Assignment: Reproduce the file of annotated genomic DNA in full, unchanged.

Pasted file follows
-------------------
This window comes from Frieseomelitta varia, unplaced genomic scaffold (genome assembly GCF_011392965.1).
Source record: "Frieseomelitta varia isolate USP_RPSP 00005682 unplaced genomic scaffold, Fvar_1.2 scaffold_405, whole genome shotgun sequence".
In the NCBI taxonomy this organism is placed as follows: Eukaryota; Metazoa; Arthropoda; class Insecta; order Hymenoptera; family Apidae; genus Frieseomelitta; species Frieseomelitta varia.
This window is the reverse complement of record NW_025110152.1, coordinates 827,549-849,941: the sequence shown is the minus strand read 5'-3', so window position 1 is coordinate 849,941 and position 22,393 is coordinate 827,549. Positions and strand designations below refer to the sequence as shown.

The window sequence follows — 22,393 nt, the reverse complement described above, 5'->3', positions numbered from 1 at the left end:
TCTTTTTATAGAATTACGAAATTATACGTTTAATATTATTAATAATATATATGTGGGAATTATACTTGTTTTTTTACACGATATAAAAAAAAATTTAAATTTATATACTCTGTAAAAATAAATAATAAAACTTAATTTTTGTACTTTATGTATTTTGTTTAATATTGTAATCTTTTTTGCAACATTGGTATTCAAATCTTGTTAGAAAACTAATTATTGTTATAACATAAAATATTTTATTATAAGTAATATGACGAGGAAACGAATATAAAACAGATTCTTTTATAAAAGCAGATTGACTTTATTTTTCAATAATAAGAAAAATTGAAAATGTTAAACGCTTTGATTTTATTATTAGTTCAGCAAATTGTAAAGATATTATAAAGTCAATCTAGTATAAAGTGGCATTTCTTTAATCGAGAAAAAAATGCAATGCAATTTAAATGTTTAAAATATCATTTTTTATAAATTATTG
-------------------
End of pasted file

This window comes from Frieseomelitta varia, unplaced genomic scaffold (genome assembly GCF_011392965.1).
Source record: "Frieseomelitta varia isolate USP_RPSP 00005682 unplaced genomic scaffold, Fvar_1.2 scaffold_405, whole genome shotgun sequence".
In the NCBI taxonomy this organism is placed as follows: Eukaryota; Metazoa; Arthropoda; class Insecta; order Hymenoptera; family Apidae; genus Frieseomelitta; species Frieseomelitta varia.
This window is the reverse complement of record NW_025110152.1, coordinates 827,549-849,941: the sequence shown is the minus strand read 5'-3', so window position 1 is coordinate 849,941 and position 22,393 is coordinate 827,549. Positions and strand designations below refer to the sequence as shown.

The window sequence follows — 22,393 nt, the reverse complement described above, 5'->3', positions numbered from 1 at the left end:
TCTTTTTATAGAATTACGAAATTATACGTTTAATATTATTAATAATATATATGTGGGAATTATACTTGTTTTTTTACACGATATAAAAAAAAATTTAAATTTATATACTCTGTAAAAATAAATAATAAAACTTAATTTTTGTACTTTATGTATTTTGTTTAATATTGTAATCTTTTTTGCAACATTGGTATTCAAATCTTGTTAGAAAACTAATTATTGTTATAACATAAAATATTTTATTATAAGTAATATGACGAGGAAACGAATATAAAACAGATTCTTTTATAAAAGCAGATTGACTTTATTTTTCAATAATAAGAAAAATTGAAAATGTTAAACGCTTTGATTTTATTATTAGTTCAGCAAATTGTAAAGATATTATAAAGTCAATCTAGTATAAAGTGGCATTTCTTTAATCGAGAAAAAAATGCAATGCAATTTAAATGTTTAAAATATCATTTTTTATAAATTATTG